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Submitted by Tjmccormick on


I agree with the "MT Way" to never GIVE <feedback to a boss> nor ASK subordinates for feedback.  

How do I get feedback when my immediate boss is not seeing my behavior?  Effective feedback requires someone to directly observe my behavior.  Neither my peers, nor my boss routinely observe my interaction with directs. 

I supposed my boss could give me feedback after I provide transparent reports of my problems and failures, but that would not account for my blindspots. Or s/he could assume my behavior based on my team's results.

What do you say?


P.S.  If my tone could come through in writing, you would have heard my voice dripping with irony when I wrote, "transparent reports of my problems and failures."  That was a bit of make a point. 

DaniMartin's picture
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Hi Tim -- We definitely do not say to never give feedback to or ask for feedback from your subordinates, i.e. your directs. We say do not give feedback to your boss. Our Feedback Model is specifically designed for managers to use with their directs, not vice versa. We have a podcast that explains how to request feedback from your directs: How to Ask for Basic Feedback (

You can certainly ask your boss for feedback. Questions like "How do you think I'm doing?" or "Do you have any suggestions on how I can improve?" or "I'd love to hear your thoughts on how I did with that project!" wouldn't be out of line. If your boss chooses to not answer or give you any helpful input, there's nothing you can do at that point to make them. It doesn't hurt to ask, though.

I question your premise that effective feedback requires your boss to directly observe your behaviors. Results are simply aggregated behaviors so it would be perfectly correct and legitimate for your boss to give you feedback based on your results without directly observing your behaviors. Nor do you need to directly observe your directs behavior to give them feedback.

For example - Mark rarely sees me delivering our conferences any more. He does see my evaluations (results) and therefore can and does give me feedback on my presenting performance.

Hope this helps,

Kevin1's picture

Hi Tim,

I have been remote from my bosses for the last 12 years.  However, they have been able to evaluate me and give me feedback on how I perform in conference calls and meetings that they attend, email that they see me write and various things that happen on the occasions when we are in the same place.  They also collect a lot of data back from other people who interract with me and are able to give me 3rd party feedback a lot.  And as Dani says, they are able to see my results as my results are measured constantly.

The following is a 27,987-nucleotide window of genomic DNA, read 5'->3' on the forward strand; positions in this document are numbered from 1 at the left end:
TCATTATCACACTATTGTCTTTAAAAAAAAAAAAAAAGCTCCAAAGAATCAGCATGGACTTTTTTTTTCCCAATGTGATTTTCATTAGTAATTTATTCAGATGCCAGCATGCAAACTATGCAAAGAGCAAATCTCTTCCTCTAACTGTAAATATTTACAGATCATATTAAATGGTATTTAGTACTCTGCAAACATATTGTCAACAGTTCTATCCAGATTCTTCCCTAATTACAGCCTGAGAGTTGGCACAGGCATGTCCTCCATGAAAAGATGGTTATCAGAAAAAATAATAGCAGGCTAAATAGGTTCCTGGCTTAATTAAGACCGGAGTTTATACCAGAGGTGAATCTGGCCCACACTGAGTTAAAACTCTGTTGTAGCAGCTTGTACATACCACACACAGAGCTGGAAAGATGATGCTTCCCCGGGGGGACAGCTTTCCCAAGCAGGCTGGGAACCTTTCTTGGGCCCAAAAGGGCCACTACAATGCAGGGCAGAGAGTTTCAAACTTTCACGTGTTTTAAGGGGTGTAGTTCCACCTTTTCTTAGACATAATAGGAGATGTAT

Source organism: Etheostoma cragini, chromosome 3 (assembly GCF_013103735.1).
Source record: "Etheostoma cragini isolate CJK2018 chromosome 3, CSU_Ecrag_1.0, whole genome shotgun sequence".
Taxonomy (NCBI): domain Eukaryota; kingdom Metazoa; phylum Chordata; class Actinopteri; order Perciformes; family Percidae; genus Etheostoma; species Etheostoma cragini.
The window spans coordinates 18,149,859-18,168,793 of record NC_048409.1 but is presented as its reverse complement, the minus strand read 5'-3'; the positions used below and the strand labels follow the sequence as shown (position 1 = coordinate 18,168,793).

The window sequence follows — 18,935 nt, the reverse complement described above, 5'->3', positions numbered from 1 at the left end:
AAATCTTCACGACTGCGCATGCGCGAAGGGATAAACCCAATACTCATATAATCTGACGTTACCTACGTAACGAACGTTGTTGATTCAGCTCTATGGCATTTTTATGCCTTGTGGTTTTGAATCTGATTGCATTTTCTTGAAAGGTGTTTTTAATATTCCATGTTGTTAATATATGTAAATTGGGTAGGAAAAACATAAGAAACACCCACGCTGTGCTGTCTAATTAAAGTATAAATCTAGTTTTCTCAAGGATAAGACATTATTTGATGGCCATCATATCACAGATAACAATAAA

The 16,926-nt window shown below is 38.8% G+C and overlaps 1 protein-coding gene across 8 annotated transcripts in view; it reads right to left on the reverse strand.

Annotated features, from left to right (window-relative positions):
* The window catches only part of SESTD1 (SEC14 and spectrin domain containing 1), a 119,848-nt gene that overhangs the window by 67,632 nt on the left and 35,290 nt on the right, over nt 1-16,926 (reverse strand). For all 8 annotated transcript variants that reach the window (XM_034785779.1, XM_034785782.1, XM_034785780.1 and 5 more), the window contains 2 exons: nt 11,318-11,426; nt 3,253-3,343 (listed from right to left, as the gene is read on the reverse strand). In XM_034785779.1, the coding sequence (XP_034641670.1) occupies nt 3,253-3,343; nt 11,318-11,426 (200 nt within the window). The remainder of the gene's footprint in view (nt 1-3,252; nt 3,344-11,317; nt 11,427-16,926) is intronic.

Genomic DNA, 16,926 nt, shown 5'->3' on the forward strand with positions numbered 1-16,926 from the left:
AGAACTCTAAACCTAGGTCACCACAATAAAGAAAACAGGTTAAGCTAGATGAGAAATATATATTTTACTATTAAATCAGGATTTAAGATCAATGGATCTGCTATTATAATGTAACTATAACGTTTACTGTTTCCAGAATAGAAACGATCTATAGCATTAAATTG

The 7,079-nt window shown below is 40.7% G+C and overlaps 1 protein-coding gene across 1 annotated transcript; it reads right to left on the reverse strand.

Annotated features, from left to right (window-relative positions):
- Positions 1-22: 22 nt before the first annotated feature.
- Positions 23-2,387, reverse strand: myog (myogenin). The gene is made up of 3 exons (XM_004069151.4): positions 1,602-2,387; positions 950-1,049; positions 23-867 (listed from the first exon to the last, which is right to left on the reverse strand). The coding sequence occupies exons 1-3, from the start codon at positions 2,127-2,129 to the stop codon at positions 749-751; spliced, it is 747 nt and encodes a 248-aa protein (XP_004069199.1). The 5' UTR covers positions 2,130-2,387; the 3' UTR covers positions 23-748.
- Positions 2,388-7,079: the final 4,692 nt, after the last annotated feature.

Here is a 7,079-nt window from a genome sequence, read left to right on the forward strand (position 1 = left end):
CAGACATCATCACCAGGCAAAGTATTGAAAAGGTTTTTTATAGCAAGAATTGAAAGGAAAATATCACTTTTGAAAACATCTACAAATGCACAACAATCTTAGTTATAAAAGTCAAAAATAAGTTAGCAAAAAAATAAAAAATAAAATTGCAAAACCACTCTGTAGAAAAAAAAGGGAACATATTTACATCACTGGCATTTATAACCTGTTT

I have also begun seeking guidance on my behaviours (just as Dani mentions) from them when ever I receive praise or criticism so that I can better understand what to keep doing or change.

Hope that helps.

Kind regards




Tjmccormick's picture
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Thank you Dani!

First of all, I apologize for the error in my first statement.  I did NOT intend to write that a manager ought not GIVE feedback to a direct. So, I am using my PC rather than my mobile to type this now. 

I was trying to reconcile my desire to receive input on my performance from directs with the seemingly contradictory advice in the pod cast, "Do NOT give feedback to your boss" (  

I put my staff in a precarious spot by asking them for input on my performance. It requires a lot of trust. And even if it works for me and my directs, I cannot assume it will work everywhere throughout the organization. Mike and Mark drive that point home.

MT's simple approach in How To Ask For Basic Feedback seems to reconcile the tension:

  1. Systematically ask for feedback over a period of 3 months and then,
  2. Conduct a Quick and Dirty "Start, Stop and Continue" Exercise

  Thank you,


DaniMartin's picture
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Tim -- Thanks for clarifying. I had a feeling that was what you meant, but I have an obligation to answer the question as asked rather than make assumptions. :-)

We get this question a lot: Isn't it contradictory to ask my directs for feedback but to never give my boss feedback? We recommend you not give your boss feedback because we don't know your boss. While it may be true that 99% of the bosses where you work are totally ethical and moral and would never punish a direct for doing what was asked (give feedback), you could work for the 1 boss who isn't and who would. Simply put, we don't know. And we have thousands of stories of directs doing what they were asked, giving the feedback and getting punished for it. It's just wrong to punish someone for doing what they were asked to do. We don't apologize for protecting directs.

However, a Manager Tools Manager would NEVER do that. Manager Tools Managers are, by definition, ethical, honest and compassionate. If you're not those things, then please don't ask your directs for feedback. You only put your directs in a precarious spot if you're the type of manager who would punish them for doing what you ask and giving you feedback. If you're a Manager Tools Manager, there's no danger to them.

And yes, it requires a lot of trust. Honor their trust and receive it graciously, kindly and with gratitude. It's a gift they're giving you.